• Global Marine: I have subtracted the HMN value from Global Marine and assume it to be cash (under the EV line). For the rest of the business, I have assumed a 7x multiple (slightly less than last year assumption, considering that HMN is now out of the perimeter of the remainder business) for an EBITDA of $25.4M (as per the conference call). The pension deficit is not quarterly disclosed, so I have kept the 4Q'18 number.
  • Continental Insurance: Total adjusted capital increased to $334M, reflecting the good performance of the business. I have also raised the P/BV multiple from 0.5x (distressed valuation) to 0.7x, which I think is still conservative, a multiple that reflects such a performance and the fact that they will seek to raise the pricing of some polices.
  • Pansend: I have fine-tuned a couple of assumptions. First, I have discounted (at 10%) back in time Benevir future payments (both the country approvals and the sales milestones) in order to take into account the delayed timing of such payments. Second, I have updated MediBeacon's valuation in order to reflect the pre-money valuation reached in the Huandong deal ($300M).
  • Broadcasting: investment cost as of 1Q'19 (per the 1Q'19 Conference Call).
  • ANG: I have adjusted the number of stations for the acquisition of ampCNG, but in terms of valuation per station I have kept the same assumptions (replacement cost of building a station, between $1M and $1.5M). Given the higher level of debt at the subsidiary level, the contribution of ANG to HC2's NAV has remained roughly the same.
  • Corporate expenses: a multiple of 5X on LTM corporate expenses. Corporate costs have been slightly trending down lately and probably with the complete sale of GMS they may go even lower, but I do not have any special insight on this.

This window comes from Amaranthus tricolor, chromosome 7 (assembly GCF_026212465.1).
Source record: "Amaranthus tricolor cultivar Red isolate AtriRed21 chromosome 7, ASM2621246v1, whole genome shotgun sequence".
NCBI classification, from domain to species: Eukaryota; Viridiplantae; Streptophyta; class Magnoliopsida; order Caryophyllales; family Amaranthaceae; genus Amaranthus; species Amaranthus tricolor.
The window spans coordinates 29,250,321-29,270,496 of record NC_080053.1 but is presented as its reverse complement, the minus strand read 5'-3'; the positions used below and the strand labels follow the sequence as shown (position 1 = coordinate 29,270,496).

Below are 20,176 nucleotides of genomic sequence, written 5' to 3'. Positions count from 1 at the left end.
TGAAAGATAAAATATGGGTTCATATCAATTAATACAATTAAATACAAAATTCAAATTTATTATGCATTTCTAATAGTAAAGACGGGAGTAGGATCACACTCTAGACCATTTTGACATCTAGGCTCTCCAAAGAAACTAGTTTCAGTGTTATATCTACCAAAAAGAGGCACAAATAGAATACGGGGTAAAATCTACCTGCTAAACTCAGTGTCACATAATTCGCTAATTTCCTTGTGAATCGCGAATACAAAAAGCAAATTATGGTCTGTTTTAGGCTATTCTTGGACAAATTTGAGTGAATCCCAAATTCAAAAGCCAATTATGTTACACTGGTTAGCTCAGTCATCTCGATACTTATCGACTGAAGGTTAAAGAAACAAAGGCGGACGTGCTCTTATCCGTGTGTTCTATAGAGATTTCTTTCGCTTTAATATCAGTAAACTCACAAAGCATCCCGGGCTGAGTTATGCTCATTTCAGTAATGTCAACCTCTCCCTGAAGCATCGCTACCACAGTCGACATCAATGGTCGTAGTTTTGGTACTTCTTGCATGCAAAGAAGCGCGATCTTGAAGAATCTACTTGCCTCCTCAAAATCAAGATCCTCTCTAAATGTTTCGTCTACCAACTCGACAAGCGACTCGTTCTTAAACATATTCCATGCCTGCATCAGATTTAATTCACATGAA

I arrive at a valuation of $12.8 per share, a number very much in line with the one I reached a year ago (after the 20% discount mentioned above the target price would be roughly $10 per share). In other words, the NAV has not changed much over the last year, but I would argue that its quality has: i) the integration of GrayWolf so far has been smooth, ii) the value of Global Marine has been partially crystallized and with more to come, and iii) the insurance business has proven to be a positive contributor to the results (at least so far).

The valuation is as follows:


After the full sale of Global Marine, HC2 will begin to dent its heavy capital structure, and that may be the trigger the share price needs in order to reflect the current reality of HC2's subsidiaries' performance. Even if only the $100M raised with the sale of HMN (and not additional proceeds from the full GMS sale are assumed) is applied to reducing the 1st liens, around $95M of debt will be reduced (there is an early call provision until June '20 at 104.5), implying a reduction in interest payments of $11M. The full sale of GMS would bring interest payment savings even higher. And, as pointed in the 3Q'19 Conference Call, some creative partial monetization (i.e. releasing excess capital) of Continental Insurance cannot be ruled out.